Saturday, December 09, 2006


Bone weary in the wee hours, rolling west out of Colorado. I make it only as far as Green River before pulling off for a nap at the back of an abandoned gas station, easing past a sad toss of weeds and cracked concrete and rusted barrels. The rest of the night plays out to the whine of big trucks on Interstate 70: some running for Denver, others west to 1-15 and then on to California. Every so often one slows and exits, rumbles past me here on the outskirts — pausing barely long enough for a tank of fuel, maybe a microwaved burn to at the Gas-N-Go on West Main. Nearly everyone, it seems, is just passing through.

Listening to the engines in the darkness, I'm reminded of the story of an anthropologist from Boston sent west to California in the 1920s, assigned the job of chronicling the language of the Pit River Indians, even then on the verge of extinction. At one point the young researcher asks the elders their word for newcomersrecent arrivals, European descendents like himself. The men get nervous, refuse to answer. Finally, after much cajoling, they give in. The word is inalladui, one old man explains. Tramp. We can't understand how your people travel through without ever stopping long enough to learn something of the land; without ever binding a place to your heart. We think a part of you must be dead inside.

I'm up again at dawn, glad to trade the four-lane for Highway 95 — a sweet, lonely path along the San Rafael Swell. Beyond the road, the land is dappled with locoweed and purple vetch, dropseed and cheatgrass and fescue, here and there the occasional huddle of juniper or cottonwood. This was Jane's country. A wind-shorn mix of rock and wind and sky that changed her utterly, turning her at 18 from a Midwest farmer's daughter into an outdoor educator. An Outward Bound instructor. A national park ranger. "You know if something ever happens to me," she said shortly before she died, relighting a conversation we'd had years before, "I want my ashes scattered in my favorite places." Five days later she was gone, lost in a canoeing accident on the Kopka River, in the dark woods of northern Ontario.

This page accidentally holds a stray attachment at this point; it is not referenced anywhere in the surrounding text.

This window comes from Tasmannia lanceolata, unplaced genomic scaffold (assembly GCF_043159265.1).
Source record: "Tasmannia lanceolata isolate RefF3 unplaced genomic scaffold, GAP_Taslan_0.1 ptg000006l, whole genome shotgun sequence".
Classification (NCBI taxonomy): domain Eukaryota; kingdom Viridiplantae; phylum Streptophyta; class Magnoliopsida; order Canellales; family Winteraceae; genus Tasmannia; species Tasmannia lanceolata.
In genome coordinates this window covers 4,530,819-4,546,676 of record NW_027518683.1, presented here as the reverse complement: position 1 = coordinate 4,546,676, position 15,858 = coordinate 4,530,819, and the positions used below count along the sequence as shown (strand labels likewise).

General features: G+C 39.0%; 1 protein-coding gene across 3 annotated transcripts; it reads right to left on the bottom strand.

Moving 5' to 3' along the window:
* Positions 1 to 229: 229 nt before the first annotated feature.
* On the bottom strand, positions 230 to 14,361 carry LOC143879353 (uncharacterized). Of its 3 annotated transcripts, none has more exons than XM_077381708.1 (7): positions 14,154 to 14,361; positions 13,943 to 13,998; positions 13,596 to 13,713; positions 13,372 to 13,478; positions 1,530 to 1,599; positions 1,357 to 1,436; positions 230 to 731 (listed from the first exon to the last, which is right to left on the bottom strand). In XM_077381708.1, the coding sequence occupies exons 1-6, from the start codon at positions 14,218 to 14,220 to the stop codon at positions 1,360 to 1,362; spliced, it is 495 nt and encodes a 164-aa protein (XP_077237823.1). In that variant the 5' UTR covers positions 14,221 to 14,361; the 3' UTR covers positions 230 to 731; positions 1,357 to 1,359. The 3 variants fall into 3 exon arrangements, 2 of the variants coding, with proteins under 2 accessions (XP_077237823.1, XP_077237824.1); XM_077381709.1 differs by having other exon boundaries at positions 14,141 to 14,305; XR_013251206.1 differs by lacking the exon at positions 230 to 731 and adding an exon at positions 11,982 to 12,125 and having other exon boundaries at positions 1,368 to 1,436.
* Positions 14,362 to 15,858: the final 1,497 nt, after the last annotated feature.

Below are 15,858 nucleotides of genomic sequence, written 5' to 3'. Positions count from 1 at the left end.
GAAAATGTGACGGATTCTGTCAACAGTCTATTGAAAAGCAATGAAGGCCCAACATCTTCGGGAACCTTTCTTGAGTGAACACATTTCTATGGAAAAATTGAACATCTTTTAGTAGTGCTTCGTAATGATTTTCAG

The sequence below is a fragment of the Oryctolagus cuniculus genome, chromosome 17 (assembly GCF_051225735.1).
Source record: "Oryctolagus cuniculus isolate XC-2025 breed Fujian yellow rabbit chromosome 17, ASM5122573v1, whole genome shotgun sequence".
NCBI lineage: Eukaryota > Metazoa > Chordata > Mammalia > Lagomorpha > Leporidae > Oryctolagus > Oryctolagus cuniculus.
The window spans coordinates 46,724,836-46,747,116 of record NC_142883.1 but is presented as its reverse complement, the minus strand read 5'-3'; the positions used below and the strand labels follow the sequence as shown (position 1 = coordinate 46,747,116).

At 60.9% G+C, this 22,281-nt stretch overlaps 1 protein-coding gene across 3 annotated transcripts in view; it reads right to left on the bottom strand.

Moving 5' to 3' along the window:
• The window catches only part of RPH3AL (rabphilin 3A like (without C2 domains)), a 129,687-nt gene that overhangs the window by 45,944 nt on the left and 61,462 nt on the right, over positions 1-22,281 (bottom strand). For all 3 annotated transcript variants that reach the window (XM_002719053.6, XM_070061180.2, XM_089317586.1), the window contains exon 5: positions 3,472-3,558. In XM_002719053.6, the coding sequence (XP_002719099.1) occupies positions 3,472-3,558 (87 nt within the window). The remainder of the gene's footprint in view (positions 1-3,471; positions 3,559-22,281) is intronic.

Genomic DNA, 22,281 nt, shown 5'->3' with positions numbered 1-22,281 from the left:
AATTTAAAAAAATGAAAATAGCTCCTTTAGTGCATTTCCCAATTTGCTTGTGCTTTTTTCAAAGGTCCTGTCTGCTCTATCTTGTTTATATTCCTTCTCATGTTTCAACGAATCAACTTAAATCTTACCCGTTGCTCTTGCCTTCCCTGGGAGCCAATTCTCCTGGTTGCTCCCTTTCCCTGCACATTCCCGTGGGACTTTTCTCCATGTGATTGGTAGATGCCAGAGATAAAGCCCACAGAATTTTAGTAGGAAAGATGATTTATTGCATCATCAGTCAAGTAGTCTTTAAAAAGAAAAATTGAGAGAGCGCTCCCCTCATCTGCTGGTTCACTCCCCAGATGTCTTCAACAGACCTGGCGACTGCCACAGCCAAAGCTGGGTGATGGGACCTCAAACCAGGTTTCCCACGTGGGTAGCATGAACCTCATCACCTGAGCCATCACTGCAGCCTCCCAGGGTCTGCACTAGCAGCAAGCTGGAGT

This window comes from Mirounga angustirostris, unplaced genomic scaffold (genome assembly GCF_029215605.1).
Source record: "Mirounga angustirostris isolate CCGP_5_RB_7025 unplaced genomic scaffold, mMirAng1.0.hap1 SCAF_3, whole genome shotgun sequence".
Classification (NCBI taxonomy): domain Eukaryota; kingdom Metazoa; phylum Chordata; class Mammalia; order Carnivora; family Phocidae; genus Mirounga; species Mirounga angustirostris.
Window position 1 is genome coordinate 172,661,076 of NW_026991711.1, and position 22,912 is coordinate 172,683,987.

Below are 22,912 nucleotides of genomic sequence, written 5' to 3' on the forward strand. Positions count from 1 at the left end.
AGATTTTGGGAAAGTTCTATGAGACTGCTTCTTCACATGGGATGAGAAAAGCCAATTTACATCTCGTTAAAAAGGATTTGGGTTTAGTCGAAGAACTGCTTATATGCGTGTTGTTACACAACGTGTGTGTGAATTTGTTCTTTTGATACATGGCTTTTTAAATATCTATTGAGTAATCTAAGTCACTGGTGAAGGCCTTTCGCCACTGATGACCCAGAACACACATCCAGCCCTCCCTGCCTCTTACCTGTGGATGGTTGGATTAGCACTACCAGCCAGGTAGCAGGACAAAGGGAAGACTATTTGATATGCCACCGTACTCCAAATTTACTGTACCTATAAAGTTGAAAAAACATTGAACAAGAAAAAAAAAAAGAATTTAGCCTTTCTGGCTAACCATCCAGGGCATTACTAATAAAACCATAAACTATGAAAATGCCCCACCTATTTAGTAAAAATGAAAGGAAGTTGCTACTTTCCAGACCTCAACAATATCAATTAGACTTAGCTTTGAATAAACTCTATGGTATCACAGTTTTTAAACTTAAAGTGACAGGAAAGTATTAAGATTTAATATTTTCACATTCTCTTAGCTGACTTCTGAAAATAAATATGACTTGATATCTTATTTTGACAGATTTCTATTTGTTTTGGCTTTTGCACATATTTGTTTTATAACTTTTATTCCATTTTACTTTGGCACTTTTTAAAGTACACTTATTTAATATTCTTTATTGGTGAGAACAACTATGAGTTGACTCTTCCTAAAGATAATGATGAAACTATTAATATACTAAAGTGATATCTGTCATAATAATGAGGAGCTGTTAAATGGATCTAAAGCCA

And so I travel. Journeying across the West with a small brown pottery jar of her ashes, ultimately bound for six perfect pieces of wilderness: Idaho's Sawtooth Mountains, where 25 years ago I stood beside her in a field of camas lilies, me in my gray suit, she in her wedding dress; a certain little cabin in the pine-covered foothills of Wyoming's Absaroka Range; the heartbreakingly beautiful northern range of Yellowstone, where on

spring days she knelt beside 12-year-old kids, hearing them catch their breath at the sight of wolves; a couple of alpine gardens near home, deep in the Beartooth Mountains of Montana. And today, Capitol Reef National Park, in southern Utah.

These were the essential landscapes of our lives. And though for me right now the joy is nearly gone from them, choked by this jagged pill of grief, Jane's last wish means I cannot stay away. Later in the afternoon on the eastern edge of Capitol Reef, with the sun lighting clusters of rabbitbrush and Apache plume, I grab my pack and walk with tears streaming down my face toward the great maze of the Waterpocket Fold. Barren capes of slick rock. Slot canyons. A lone raven, his voice full of gravel. At one point a slight breeze from the east begins to rise, and that's when I open the lid and release her, watching puffs of ash drift into the upturned fringes of the fold. Even these scant vestiges of her are not long for this world. Soon they'll be disassembled into tiny jots of carbon; those, in turn, feeding the very web of life that so inspired her.

What the Pit River Indians understood that the young anthropologist from Boston likely did not, is that to stop moving, to rest on wild land, is to be nudged toward relationship. Or more specifically, toward an urge to weave the stories of relationship. Awaiting us on unfettered lands are exquisite metaphors — images to feed not so much our quest for meaning, as our hunger for place. Even for me, on this somber afternoon, there are notions of kinship. In the silence. In the faint scent of dust. In a frail and lovely patch of sumac withering in the hot sun, dropping leaves, desperate for rain.

By Gary Ferguson